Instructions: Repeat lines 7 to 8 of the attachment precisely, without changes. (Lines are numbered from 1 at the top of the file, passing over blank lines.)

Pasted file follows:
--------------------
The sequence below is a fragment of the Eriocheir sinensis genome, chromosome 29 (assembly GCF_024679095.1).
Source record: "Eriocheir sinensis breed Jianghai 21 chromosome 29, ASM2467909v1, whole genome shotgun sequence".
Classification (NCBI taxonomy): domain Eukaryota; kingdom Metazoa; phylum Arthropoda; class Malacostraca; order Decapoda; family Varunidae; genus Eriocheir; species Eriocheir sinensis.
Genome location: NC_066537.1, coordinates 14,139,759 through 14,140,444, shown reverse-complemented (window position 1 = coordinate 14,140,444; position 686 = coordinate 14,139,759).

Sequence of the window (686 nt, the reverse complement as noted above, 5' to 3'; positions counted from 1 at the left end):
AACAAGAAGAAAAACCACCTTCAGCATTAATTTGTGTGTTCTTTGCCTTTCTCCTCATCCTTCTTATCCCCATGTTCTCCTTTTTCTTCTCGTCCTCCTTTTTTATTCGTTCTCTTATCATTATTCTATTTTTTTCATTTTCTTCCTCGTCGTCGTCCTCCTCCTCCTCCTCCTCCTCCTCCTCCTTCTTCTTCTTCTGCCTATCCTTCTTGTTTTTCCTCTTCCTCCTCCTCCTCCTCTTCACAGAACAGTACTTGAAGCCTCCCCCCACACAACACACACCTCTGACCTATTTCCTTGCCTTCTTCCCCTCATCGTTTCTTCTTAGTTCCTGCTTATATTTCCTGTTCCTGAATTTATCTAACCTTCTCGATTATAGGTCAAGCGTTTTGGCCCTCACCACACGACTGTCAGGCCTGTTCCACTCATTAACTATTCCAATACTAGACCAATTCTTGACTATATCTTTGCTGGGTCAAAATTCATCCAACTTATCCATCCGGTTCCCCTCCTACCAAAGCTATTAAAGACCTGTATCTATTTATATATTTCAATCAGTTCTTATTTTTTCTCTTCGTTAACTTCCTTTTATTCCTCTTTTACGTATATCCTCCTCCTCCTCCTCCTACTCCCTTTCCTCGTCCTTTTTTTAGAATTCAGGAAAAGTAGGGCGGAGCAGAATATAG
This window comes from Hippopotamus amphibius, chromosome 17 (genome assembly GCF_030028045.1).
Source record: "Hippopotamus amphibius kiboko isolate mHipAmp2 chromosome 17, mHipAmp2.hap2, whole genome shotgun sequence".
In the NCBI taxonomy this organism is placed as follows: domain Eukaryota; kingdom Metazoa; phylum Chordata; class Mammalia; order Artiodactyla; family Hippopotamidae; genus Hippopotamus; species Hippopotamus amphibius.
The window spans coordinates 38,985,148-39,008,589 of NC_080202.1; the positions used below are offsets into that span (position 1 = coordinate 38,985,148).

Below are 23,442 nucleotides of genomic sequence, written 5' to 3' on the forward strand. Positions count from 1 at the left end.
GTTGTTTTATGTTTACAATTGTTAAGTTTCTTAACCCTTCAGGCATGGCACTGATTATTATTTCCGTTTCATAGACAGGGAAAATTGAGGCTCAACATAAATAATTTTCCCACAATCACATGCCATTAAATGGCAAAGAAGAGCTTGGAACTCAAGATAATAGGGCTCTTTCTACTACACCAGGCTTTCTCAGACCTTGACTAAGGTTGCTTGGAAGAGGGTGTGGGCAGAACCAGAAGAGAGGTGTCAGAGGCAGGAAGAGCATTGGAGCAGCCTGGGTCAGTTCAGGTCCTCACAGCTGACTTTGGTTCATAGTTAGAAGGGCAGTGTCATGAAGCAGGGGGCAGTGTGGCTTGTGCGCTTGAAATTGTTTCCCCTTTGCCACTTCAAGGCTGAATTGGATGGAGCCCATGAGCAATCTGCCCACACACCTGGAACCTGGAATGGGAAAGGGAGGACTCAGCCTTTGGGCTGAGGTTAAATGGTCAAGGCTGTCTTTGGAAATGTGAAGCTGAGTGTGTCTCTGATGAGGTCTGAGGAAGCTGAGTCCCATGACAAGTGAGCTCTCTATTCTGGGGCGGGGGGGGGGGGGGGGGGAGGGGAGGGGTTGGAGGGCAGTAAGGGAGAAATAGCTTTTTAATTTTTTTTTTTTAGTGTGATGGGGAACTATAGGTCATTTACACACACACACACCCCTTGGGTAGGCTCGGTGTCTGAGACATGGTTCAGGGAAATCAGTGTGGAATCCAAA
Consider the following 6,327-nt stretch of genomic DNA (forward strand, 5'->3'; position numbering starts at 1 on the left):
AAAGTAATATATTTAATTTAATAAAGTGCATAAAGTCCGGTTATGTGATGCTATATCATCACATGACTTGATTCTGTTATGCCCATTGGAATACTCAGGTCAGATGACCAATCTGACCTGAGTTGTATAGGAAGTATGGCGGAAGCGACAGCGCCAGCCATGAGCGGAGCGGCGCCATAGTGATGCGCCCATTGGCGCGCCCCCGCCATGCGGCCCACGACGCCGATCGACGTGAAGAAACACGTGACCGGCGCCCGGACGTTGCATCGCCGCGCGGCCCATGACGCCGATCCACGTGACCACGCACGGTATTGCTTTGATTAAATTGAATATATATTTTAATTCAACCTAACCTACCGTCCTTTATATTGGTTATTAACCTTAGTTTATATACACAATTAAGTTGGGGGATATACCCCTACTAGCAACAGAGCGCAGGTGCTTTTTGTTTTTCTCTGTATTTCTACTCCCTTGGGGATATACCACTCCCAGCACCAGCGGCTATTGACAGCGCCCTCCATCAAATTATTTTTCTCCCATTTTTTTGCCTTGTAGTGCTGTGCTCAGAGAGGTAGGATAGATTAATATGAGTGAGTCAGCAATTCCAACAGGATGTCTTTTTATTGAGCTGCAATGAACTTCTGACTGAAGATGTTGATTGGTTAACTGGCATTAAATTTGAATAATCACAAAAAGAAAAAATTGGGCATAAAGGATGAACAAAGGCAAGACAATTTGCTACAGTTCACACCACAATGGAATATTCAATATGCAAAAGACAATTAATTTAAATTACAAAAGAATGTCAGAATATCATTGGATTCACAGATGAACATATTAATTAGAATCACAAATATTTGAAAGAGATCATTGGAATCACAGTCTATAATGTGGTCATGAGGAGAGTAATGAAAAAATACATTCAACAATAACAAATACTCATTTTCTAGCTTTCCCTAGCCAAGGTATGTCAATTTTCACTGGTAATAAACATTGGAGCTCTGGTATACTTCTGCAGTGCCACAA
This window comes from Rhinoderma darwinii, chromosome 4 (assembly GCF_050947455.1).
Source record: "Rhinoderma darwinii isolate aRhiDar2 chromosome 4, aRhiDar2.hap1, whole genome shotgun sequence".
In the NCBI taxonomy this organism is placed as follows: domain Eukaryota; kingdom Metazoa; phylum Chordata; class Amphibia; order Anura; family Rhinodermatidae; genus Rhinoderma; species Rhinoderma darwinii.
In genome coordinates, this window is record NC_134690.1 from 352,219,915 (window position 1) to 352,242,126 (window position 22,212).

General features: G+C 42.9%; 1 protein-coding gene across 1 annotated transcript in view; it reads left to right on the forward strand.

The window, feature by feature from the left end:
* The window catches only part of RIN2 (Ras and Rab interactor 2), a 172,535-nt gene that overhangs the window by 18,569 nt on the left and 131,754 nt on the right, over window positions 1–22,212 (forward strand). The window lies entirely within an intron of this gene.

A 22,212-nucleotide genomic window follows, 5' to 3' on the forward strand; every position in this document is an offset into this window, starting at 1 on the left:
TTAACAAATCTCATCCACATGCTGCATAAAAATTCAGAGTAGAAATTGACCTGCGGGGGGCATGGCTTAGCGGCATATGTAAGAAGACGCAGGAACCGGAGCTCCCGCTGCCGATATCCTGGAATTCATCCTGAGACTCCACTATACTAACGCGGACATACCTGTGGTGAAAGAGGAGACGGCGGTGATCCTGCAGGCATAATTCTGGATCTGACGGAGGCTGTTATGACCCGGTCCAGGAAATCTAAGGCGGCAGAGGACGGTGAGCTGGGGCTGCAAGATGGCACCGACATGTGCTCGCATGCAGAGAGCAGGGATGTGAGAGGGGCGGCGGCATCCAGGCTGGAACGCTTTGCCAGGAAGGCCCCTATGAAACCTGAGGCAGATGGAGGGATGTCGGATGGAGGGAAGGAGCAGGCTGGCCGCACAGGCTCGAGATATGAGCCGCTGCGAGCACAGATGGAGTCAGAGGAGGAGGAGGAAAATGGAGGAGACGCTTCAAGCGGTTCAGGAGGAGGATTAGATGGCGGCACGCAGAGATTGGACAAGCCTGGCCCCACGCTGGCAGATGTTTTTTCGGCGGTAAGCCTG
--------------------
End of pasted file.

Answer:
This window comes from Hippopotamus amphibius, chromosome 17 (genome assembly GCF_030028045.1).
Source record: "Hippopotamus amphibius kiboko isolate mHipAmp2 chromosome 17, mHipAmp2.hap2, whole genome shotgun sequence".